Critics, always in need of finding larger social implications, have misguidedly written thousands of words on how the ascendance of Paris Hilton means our culture is now so addicted to celebrity that we are willing to reward people with fame who've done nothing to earn it. Last summer, an Associated Press writer even diagnosed the condition with the coinage "PAC"--for "pre-achievement celebrity." But it's hardly a new grievance. Andy Warhol marked the same phenomenon in the '80s. And Homer took notice of it well before then, having written, in the "Iliad," "How vain, without the merit, is the name."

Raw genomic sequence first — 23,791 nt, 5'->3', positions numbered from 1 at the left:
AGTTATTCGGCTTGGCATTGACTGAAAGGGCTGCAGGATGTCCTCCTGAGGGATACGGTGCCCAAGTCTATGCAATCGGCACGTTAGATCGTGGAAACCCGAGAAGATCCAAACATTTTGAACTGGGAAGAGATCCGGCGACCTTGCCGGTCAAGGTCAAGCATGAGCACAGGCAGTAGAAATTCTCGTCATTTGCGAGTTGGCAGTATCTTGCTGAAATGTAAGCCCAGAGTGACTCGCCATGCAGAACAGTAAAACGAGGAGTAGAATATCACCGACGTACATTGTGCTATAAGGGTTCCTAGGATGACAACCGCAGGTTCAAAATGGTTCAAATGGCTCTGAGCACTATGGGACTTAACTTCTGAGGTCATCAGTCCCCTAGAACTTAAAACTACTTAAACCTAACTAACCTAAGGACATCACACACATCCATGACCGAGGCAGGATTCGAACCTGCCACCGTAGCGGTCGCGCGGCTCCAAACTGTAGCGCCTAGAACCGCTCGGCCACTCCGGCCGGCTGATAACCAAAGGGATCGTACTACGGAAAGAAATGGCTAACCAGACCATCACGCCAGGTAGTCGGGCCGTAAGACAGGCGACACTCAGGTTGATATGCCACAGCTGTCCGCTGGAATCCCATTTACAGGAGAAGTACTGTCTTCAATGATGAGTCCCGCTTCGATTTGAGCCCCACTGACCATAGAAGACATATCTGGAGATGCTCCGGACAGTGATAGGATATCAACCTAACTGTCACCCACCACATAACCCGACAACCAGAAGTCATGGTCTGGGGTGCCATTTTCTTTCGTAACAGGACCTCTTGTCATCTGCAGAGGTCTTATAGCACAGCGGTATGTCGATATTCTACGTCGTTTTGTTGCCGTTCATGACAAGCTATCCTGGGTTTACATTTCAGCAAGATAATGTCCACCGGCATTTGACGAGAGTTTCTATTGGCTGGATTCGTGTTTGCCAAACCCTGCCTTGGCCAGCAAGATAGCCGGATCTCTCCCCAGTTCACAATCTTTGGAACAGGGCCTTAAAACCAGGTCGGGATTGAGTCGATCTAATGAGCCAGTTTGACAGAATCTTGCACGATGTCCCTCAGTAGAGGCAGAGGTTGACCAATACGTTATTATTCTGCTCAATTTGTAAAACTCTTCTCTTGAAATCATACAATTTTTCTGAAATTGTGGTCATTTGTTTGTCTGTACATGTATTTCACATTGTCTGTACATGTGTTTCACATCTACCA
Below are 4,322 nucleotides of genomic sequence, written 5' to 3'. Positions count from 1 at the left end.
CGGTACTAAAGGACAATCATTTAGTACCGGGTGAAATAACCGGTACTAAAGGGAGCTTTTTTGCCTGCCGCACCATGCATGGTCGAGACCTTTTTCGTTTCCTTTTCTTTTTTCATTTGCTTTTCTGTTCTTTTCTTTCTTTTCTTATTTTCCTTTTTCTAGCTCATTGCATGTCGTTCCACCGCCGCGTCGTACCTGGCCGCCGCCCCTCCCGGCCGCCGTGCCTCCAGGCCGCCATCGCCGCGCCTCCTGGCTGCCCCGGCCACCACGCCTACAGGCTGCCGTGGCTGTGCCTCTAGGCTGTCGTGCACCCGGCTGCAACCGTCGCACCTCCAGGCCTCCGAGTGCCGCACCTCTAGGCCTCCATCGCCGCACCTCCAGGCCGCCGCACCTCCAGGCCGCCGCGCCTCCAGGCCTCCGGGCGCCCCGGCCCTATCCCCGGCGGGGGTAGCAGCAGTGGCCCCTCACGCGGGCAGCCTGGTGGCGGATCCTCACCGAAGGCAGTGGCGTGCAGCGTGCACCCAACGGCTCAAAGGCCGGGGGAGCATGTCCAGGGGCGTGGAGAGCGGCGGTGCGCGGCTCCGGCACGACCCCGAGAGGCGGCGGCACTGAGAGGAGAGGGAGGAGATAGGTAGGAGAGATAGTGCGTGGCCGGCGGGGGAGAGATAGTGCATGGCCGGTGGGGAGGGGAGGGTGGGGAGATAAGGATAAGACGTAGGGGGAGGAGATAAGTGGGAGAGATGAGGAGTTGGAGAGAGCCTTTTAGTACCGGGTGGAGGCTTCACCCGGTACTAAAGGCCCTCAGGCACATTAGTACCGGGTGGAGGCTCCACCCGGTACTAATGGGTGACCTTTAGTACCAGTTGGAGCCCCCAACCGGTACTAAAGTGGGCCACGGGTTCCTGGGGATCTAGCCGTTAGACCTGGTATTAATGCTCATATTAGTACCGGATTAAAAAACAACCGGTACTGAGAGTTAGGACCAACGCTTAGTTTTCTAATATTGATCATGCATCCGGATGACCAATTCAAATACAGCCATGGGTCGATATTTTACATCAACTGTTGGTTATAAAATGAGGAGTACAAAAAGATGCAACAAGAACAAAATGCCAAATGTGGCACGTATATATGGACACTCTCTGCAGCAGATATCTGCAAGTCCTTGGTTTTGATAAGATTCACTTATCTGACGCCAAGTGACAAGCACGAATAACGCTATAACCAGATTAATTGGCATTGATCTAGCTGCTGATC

But if critics have correctly diagnosed the problem, they've undersold it's severity by pegging it to the wrong poster girl. The mystery isn't why Paris Hilton can become famous for having done nothing (she did, after all, allegedly make out with former Madonna girl-toy Ingrid Casaras in a bar). The true mystery is how someone like the charmless Nicole Richie can become famous for nothing more than being the friend of someone who's famous for nothing.
It's all a matter of perspective.
Thursday, January 22, 2004
I realize that I am late on finding this article that Matt Labash published last Friday. Matt, an admitted reality TV junkie, rips into Nicole Richie from Fox's The Simple Life with his trademark sardonic wit. Here is a sample: